Leadership and Your Health

“People spend more time planning their VACATIONS each year than they spend on planning for their care and well-being the other 51 WEEKS.” –Thomas Leonard

healthy life signThere are many dimensions of health including: mental, emotional, spiritual, physical, environmental and more. It’s pretty self-evident that the healthier you are, the better you can perform. Performance is foundational to leadership yet health is rarely part of the leadership conversation. If anything, as researcher Brene Brown says, being run down from exhaustion has become a "status symbol." Although people may admire your tenacity and commitment, being exhausted is not a healthy state and it's unlikely you are performing optimally.

As Thomas Leonard points out above, very little time is spent by most of us on our own care and well-being. Since it's January and many of us are thinking about improvements and changes we want to make in our lives. Why not consider how improving your health can improve your leadership?

This week we want to focus on physical health. If your physical health isn’t optimized, your performance isn’t either and your ability to lead is limited by the energy being siphoned to health issues.

So how do you take care of your physical health? What do you do for yourself? What are your practices? Most people think about this and focus on diet and exercise – often beating themselves up for all the things they are still “doing wrong” or “not doing,” or they believe they don’t have time, etc.  The thing is, there are incremental steps you can take to start improving your physical health without taking on a big program. Here are some easy steps you can make today:

  1. Get informed. There is a lot of misinformation and confusion out there about what really is healthy. We recommend two solid resources, Dr. Andrew Weil and Dr. Mehmet Oz. Both of these doctors are highly educated and make clear information widely available. Dr. Weil has a great web site with a searchable database for health issues www.drweil.com He also has two fundamental books that can help you – 8 Weeks to Optimum Health and Eating for Optimum Health. Dr. Oz has a TV show that you can Tivo or DVR if you don’t feel like reading. If you do want to read, he and his partner Dr. Michael Roizen also wrote, “You: The Owner’s Manual” which has lots of great information.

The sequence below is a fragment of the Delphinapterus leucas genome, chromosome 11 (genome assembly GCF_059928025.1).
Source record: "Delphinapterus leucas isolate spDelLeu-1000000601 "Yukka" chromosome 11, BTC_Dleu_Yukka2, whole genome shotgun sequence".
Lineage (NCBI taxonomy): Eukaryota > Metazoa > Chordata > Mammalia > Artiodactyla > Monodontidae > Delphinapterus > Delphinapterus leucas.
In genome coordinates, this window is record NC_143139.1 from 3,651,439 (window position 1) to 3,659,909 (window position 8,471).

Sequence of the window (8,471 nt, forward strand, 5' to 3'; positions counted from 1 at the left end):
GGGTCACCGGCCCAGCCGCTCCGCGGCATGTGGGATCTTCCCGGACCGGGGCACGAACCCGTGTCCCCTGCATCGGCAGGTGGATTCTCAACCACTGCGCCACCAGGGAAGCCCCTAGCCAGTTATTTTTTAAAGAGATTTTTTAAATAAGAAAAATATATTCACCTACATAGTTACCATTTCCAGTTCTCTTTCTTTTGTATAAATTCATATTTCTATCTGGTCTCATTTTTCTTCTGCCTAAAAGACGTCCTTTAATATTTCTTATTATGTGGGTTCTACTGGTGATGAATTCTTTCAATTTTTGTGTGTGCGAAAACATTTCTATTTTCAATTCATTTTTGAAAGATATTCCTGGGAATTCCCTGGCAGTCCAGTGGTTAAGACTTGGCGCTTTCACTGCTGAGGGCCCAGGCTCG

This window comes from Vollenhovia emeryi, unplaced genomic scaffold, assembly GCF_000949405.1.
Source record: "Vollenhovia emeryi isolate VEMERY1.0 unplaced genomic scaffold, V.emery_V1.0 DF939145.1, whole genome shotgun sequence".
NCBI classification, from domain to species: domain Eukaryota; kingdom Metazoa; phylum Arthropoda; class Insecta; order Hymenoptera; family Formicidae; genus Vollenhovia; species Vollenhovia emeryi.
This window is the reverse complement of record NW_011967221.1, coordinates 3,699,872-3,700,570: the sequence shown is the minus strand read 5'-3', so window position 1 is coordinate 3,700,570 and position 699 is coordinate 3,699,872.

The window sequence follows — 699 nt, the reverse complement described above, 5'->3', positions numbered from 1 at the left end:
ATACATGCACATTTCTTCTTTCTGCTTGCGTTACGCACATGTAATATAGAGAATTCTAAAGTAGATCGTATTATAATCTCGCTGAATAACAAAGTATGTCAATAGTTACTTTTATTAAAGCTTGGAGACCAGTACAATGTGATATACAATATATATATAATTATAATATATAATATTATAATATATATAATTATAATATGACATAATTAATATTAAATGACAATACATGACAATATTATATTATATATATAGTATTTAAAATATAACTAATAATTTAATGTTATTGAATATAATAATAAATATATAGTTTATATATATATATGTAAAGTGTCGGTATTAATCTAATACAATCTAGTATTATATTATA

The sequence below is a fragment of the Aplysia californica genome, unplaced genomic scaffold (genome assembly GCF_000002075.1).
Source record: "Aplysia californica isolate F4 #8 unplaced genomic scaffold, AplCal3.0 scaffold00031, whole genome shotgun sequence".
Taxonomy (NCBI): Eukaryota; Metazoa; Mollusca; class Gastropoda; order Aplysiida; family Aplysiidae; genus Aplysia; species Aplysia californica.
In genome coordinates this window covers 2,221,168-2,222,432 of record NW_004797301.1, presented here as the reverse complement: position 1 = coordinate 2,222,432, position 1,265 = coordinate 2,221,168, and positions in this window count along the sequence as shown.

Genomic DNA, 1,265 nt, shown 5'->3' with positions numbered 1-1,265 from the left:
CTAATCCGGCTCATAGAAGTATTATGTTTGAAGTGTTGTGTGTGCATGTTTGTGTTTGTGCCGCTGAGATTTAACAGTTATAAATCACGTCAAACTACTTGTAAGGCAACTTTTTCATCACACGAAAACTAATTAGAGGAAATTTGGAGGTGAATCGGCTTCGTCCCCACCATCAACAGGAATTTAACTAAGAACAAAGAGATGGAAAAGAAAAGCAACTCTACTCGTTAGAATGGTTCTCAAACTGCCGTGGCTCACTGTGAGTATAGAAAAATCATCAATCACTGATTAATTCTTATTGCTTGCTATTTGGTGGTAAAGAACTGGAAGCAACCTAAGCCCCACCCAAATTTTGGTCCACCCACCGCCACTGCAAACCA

2. Do the basics. An example of “the basics” is that we have all heard you need to drink 6-8 glasses of water pwater bottleer day, (8 ounce glasses that is). Yet how many of us do it? If you can just do this piece, your health will be improved simply because you will be hydrated. Don’t like plain water? Squeeze half a lemon or lime in it. Still not good? A splash of cranberry or pomegranate juice has health benefits and helps with the taste, (provided you are doing just a splash and you are doing real juice, not the high sugar filled kind.) The basics are covered in the works of Dr. Weil and Dr. Oz we mentioned above and being hydrated is one example of improving your health without feeling like you are taking hours out of your day for a huge program.
  3. See your doctor. A lot of us skip exams and annual tests we should be doing. Whether it’s a mammogram or a colonoscopy many people are not doing their “regular maintenance.” So if you haven’t seen your doctor or you have been skipping tests, get them done. If you don’t like your current doctor, ask around. Check with a friend or colleague whose health you admire and get a new physician to work with.

Obviously we are not physicians and this blog is not intended to dispense medical advice. We are simply suggesting that health is actually part of the leadership conversation and the healthier you are the better you can lead. So do yourself a favor and care for your health and well-being all 52 weeks of the year!